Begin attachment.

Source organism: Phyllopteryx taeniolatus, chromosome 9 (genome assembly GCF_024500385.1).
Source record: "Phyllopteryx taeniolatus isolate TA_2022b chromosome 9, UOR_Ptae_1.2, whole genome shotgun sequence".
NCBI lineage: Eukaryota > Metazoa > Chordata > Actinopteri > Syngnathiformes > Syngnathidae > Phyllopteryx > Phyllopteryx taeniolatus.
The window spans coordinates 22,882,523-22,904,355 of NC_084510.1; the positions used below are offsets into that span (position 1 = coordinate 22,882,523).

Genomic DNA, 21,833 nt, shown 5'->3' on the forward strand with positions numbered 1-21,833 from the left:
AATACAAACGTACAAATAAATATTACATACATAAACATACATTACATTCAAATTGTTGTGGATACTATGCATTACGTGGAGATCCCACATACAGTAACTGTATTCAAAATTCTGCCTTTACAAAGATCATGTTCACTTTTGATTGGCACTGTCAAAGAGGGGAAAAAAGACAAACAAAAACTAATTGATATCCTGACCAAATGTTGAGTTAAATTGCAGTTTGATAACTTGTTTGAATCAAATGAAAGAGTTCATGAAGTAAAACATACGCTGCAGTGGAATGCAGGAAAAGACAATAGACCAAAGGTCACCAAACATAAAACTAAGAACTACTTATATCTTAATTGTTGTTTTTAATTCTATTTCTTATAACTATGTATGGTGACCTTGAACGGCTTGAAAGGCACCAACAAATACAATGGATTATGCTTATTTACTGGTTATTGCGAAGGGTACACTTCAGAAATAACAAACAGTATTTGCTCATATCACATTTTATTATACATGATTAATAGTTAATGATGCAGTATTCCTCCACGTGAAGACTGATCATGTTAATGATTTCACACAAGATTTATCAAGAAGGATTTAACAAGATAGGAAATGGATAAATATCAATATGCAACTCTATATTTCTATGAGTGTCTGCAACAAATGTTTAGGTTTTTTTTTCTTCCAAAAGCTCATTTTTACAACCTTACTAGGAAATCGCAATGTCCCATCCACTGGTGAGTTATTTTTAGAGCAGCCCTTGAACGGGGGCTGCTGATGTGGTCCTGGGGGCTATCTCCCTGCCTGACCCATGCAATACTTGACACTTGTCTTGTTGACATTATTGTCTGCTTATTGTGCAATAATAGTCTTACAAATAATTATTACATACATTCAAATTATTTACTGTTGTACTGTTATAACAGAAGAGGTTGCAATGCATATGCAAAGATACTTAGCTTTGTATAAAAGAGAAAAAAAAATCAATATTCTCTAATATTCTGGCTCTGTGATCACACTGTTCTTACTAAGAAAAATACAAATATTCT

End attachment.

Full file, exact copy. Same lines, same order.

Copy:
Source organism: Phyllopteryx taeniolatus, chromosome 9 (genome assembly GCF_024500385.1).
Source record: "Phyllopteryx taeniolatus isolate TA_2022b chromosome 9, UOR_Ptae_1.2, whole genome shotgun sequence".
NCBI lineage: Eukaryota > Metazoa > Chordata > Actinopteri > Syngnathiformes > Syngnathidae > Phyllopteryx > Phyllopteryx taeniolatus.
The window spans coordinates 22,882,523-22,904,355 of NC_084510.1; the positions used below are offsets into that span (position 1 = coordinate 22,882,523).

Genomic DNA, 21,833 nt, shown 5'->3' on the forward strand with positions numbered 1-21,833 from the left:
AATACAAACGTACAAATAAATATTACATACATAAACATACATTACATTCAAATTGTTGTGGATACTATGCATTACGTGGAGATCCCACATACAGTAACTGTATTCAAAATTCTGCCTTTACAAAGATCATGTTCACTTTTGATTGGCACTGTCAAAGAGGGGAAAAAAGACAAACAAAAACTAATTGATATCCTGACCAAATGTTGAGTTAAATTGCAGTTTGATAACTTGTTTGAATCAAATGAAAGAGTTCATGAAGTAAAACATACGCTGCAGTGGAATGCAGGAAAAGACAATAGACCAAAGGTCACCAAACATAAAACTAAGAACTACTTATATCTTAATTGTTGTTTTTAATTCTATTTCTTATAACTATGTATGGTGACCTTGAACGGCTTGAAAGGCACCAACAAATACAATGGATTATGCTTATTTACTGGTTATTGCGAAGGGTACACTTCAGAAATAACAAACAGTATTTGCTCATATCACATTTTATTATACATGATTAATAGTTAATGATGCAGTATTCCTCCACGTGAAGACTGATCATGTTAATGATTTCACACAAGATTTATCAAGAAGGATTTAACAAGATAGGAAATGGATAAATATCAATATGCAACTCTATATTTCTATGAGTGTCTGCAACAAATGTTTAGGTTTTTTTTTCTTCCAAAAGCTCATTTTTACAACCTTACTAGGAAATCGCAATGTCCCATCCACTGGTGAGTTATTTTTAGAGCAGCCCTTGAACGGGGGCTGCTGATGTGGTCCTGGGGGCTATCTCCCTGCCTGACCCATGCAATACTTGACACTTGTCTTGTTGACATTATTGTCTGCTTATTGTGCAATAATAGTCTTACAAATAATTATTACATACATTCAAATTATTTACTGTTGTACTGTTATAACAGAAGAGGTTGCAATGCATATGCAAAGATACTTAGCTTTGTATAAAAGAGAAAAAAAAATCAATATTCTCTAATATTCTGGCTCTGTGATCACACTGTTCTTACTAAGAAAAATACAAATATTCT